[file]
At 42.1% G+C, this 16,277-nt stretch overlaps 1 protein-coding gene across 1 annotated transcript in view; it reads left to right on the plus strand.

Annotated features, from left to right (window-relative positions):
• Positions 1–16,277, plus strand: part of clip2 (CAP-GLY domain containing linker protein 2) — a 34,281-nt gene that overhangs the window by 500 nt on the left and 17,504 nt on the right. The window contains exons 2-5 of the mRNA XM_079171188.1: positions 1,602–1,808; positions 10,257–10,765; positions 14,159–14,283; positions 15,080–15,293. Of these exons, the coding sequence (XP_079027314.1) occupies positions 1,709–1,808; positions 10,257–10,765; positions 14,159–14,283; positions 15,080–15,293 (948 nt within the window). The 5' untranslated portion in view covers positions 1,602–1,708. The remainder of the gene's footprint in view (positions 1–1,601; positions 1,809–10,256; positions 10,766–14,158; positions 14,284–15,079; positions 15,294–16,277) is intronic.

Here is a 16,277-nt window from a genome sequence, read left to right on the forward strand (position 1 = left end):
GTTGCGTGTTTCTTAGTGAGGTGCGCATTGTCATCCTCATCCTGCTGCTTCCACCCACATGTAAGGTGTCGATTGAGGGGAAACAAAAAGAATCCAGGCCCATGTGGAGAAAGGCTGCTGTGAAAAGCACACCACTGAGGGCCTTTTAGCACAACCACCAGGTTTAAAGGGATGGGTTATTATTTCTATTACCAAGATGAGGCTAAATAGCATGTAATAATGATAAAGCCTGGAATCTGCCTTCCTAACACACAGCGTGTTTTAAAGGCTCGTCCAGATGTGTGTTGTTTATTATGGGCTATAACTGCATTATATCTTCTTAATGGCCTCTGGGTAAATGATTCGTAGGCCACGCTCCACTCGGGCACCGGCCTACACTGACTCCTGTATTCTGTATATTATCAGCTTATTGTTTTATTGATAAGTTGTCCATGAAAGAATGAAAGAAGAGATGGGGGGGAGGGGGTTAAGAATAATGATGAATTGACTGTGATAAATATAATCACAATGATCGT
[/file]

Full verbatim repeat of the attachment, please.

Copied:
At 42.1% G+C, this 16,277-nt stretch overlaps 1 protein-coding gene across 1 annotated transcript in view; it reads left to right on the plus strand.

Annotated features, from left to right (window-relative positions):
• Positions 1–16,277, plus strand: part of clip2 (CAP-GLY domain containing linker protein 2) — a 34,281-nt gene that overhangs the window by 500 nt on the left and 17,504 nt on the right. The window contains exons 2-5 of the mRNA XM_079171188.1: positions 1,602–1,808; positions 10,257–10,765; positions 14,159–14,283; positions 15,080–15,293. Of these exons, the coding sequence (XP_079027314.1) occupies positions 1,709–1,808; positions 10,257–10,765; positions 14,159–14,283; positions 15,080–15,293 (948 nt within the window). The 5' untranslated portion in view covers positions 1,602–1,708. The remainder of the gene's footprint in view (positions 1–1,601; positions 1,809–10,256; positions 10,766–14,158; positions 14,284–15,079; positions 15,294–16,277) is intronic.

Here is a 16,277-nt window from a genome sequence, read left to right on the forward strand (position 1 = left end):
GTTGCGTGTTTCTTAGTGAGGTGCGCATTGTCATCCTCATCCTGCTGCTTCCACCCACATGTAAGGTGTCGATTGAGGGGAAACAAAAAGAATCCAGGCCCATGTGGAGAAAGGCTGCTGTGAAAAGCACACCACTGAGGGCCTTTTAGCACAACCACCAGGTTTAAAGGGATGGGTTATTATTTCTATTACCAAGATGAGGCTAAATAGCATGTAATAATGATAAAGCCTGGAATCTGCCTTCCTAACACACAGCGTGTTTTAAAGGCTCGTCCAGATGTGTGTTGTTTATTATGGGCTATAACTGCATTATATCTTCTTAATGGCCTCTGGGTAAATGATTCGTAGGCCACGCTCCACTCGGGCACCGGCCTACACTGACTCCTGTATTCTGTATATTATCAGCTTATTGTTTTATTGATAAGTTGTCCATGAAAGAATGAAAGAAGAGATGGGGGGGAGGGGGTTAAGAATAATGATGAATTGACTGTGATAAATATAATCACAATGATCGT